Pamir is a very beautiful place.

Its fresh air, gardens full of flowers and high mountains are always with me wherever I am.

The Pamir people are rich with culture and traditions.

Every Pamiri tries not to lose the languages and culture,

wherever they are, whether in Pamir or outside it.

We are always proud of our culture and traditions.

Perlin studies languages for what they communicate both explicitly and indirectly. A language’s lexicon is not “just one word after another,” he writes in “Language City,” but a representation of the enduring preoccupations of a culture. Its rules of grammar are held together by invisible selections of what will be conveyed and what will be overlooked. It “requires speakers to mark out certain parts of reality and not others, however unconsciously.”

When Perlin and Kaufman document a language, they work alongside native speakers to transcribe and translate video interviews that are recorded locally and during trips to a language’s home region. (Perlin and Kaufman have helped produce some of the first dictionaries and grammars of these languages.) To document Seke, for example, Perlin works with Rasmina Gurung, a 26-year-old nurse who happens to be one of the youngest Seke speakers in the world. Most Seke speakers, about 500 people, live across five neighboring villages in northern Nepal, near Tibet. Though the villages are within walking distance, each has developed its own Seke dialect. Like many of the smaller languages of “traditional face-to-face societies,” Perlin writes, Seke has no “formal, all-purpose hello,” because villagers live among the same groups of people and rarely encounter a Seke-speaking stranger. Instead, a question — Where are you going? What are you doing? — would be more common.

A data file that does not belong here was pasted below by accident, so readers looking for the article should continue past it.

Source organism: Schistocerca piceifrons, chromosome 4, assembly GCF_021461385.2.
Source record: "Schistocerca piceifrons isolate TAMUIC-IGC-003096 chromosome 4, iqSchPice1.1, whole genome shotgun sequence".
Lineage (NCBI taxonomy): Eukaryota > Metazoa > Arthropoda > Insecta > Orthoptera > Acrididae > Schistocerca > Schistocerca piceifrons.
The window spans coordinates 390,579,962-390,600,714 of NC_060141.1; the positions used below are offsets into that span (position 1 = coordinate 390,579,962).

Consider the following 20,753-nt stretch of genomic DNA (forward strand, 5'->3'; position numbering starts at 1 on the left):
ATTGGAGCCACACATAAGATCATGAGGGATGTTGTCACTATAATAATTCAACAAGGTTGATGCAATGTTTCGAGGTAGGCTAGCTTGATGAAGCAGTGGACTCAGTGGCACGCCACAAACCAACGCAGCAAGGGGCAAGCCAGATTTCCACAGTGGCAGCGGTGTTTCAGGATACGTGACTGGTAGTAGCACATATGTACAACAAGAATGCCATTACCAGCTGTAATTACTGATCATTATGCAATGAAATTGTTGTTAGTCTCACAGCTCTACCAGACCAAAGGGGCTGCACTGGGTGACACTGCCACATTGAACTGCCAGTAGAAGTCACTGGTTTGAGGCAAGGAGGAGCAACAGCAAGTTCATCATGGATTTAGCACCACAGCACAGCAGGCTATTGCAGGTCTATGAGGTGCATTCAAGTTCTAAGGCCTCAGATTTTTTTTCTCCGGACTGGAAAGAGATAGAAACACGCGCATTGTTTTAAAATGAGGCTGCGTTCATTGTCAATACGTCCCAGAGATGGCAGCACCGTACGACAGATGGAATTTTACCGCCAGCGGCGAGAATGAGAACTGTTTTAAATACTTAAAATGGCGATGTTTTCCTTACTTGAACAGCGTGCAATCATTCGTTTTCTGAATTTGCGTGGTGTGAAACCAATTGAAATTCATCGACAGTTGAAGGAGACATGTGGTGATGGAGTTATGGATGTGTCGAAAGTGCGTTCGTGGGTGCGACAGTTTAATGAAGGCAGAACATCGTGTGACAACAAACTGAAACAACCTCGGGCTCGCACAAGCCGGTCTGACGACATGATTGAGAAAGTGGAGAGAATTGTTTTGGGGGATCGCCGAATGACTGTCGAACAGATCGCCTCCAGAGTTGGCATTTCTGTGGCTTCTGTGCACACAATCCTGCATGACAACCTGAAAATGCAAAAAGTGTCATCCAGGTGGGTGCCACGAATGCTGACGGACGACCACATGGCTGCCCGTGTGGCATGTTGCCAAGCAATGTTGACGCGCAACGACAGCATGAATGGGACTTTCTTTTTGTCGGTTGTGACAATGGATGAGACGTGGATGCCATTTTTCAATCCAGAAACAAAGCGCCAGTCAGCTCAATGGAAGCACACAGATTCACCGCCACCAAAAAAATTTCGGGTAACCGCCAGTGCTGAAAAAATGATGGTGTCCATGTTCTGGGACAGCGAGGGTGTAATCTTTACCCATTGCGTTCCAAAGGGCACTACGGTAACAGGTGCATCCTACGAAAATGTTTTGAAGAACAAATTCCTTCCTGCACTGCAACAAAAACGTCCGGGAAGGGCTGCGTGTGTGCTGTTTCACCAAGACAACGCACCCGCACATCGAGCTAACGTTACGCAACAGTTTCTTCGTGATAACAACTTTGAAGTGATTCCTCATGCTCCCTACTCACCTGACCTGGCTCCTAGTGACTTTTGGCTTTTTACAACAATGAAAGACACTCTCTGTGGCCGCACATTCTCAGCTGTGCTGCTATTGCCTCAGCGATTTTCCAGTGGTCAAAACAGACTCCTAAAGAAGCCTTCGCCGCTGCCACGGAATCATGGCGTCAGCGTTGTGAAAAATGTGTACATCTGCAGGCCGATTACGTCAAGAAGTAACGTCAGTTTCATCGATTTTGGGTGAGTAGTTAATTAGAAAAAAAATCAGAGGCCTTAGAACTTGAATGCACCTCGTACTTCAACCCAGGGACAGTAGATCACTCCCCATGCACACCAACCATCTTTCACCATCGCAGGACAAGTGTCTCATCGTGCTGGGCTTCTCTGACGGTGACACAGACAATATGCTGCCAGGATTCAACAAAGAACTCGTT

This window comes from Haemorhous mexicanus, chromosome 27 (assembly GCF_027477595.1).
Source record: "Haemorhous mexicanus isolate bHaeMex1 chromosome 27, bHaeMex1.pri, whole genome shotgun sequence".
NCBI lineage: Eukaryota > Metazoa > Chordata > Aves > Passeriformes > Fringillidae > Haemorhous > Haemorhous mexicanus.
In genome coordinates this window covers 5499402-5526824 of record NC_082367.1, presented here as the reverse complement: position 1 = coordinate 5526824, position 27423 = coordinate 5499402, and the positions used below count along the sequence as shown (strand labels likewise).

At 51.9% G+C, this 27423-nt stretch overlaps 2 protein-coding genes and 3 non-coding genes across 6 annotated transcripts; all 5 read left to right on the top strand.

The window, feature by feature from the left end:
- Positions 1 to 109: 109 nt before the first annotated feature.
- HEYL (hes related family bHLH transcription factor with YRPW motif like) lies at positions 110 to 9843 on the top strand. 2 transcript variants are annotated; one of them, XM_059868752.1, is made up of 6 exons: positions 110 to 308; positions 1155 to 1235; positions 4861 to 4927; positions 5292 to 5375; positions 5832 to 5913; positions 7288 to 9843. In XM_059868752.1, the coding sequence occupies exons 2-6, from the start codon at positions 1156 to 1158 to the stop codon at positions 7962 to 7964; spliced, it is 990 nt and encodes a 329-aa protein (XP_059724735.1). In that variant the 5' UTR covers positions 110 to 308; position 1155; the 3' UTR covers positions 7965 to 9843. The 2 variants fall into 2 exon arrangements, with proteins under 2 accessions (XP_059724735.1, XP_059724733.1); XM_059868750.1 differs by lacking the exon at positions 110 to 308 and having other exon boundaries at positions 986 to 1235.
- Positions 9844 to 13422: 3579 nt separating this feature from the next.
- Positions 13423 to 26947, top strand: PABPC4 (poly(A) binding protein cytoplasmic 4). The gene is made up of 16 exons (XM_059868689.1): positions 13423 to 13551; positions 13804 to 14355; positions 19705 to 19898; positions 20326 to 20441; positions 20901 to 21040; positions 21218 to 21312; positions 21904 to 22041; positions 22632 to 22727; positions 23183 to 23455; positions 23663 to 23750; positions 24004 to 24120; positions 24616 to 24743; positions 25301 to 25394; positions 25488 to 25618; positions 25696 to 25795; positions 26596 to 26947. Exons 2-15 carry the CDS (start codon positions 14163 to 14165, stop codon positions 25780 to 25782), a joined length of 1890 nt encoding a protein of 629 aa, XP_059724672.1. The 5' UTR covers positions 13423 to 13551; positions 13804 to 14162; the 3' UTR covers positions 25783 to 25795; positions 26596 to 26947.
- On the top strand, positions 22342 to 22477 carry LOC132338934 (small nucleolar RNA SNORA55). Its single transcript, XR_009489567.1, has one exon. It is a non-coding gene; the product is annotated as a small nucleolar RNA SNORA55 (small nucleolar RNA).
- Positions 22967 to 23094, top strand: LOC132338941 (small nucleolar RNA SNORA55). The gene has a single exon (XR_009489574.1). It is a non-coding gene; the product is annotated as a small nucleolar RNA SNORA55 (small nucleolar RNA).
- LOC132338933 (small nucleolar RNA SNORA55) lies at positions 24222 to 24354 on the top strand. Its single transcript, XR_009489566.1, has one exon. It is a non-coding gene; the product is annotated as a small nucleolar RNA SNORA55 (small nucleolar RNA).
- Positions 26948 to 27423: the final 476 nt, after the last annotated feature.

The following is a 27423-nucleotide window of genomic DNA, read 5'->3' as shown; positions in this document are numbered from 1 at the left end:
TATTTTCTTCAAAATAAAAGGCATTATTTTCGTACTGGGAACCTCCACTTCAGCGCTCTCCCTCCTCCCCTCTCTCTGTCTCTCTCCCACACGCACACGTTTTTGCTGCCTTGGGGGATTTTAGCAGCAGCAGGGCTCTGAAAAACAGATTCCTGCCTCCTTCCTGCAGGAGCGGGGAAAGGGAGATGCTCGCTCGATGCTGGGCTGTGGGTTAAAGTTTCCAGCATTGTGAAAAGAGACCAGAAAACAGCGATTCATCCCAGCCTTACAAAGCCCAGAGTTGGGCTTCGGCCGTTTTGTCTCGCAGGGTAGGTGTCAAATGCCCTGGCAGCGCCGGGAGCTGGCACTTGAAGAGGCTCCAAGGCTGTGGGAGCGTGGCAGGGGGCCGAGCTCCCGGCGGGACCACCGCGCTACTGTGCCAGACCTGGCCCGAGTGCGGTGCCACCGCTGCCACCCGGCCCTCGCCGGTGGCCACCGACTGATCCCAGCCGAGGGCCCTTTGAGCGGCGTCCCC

When E.L.A. researchers travel to interview speakers in their home regions, they may begin with a list of common questions, but the conversations are often more free-form. “Whatever the speakers want to talk about the most, we always encourage that,” Gurung says. “We always want to understand the language better, but we need to understand where it came from, how it came to be. Whatever’s close to home.”

Irwin Sanchez, 45, is a chef at a taqueria in Rockefeller Center. He speaks Nahuatl, one of the most common Indigenous Mexican languages in New York.

“If you don’t want to learn our language,”

my grandfather told me,

“your spirit is going to be lost.

You will get lost.

You must.

Let’s learn everything. That way,

we will recover again.”

Patricia Tarrant, 36, is the executive director of American Indian Community House, a Manhattan organization that serves the needs of Native Americans living in New York. She is one of about 50 speakers of Hidatsa.

Hello. I am Patricia Tarrant, a Hidatsa woman of the Knife Clan.

As E.L.A. produced its first language maps, the institute’s work caught the eye of Thelma Carrillo, a research scientist in the city’s Health Department. Carrillo, who is part Zapotec, was working on a Latino health initiative, but the city had what Perlin and Kaufman found to be “no basic demographic information” on New Yorkers from Indigenous communities in Latin America, even though they have been migrating here in large numbers since the 1990s.

“We found ourselves in this odd position of being a conduit between the Indigenous Latin Americans of the city and the city agencies, because other organizations that work with them see them as Mexican or Guatemalan,” Kaufman says. “We’re working with their languages, which becomes extremely important when you need to communicate something to them.”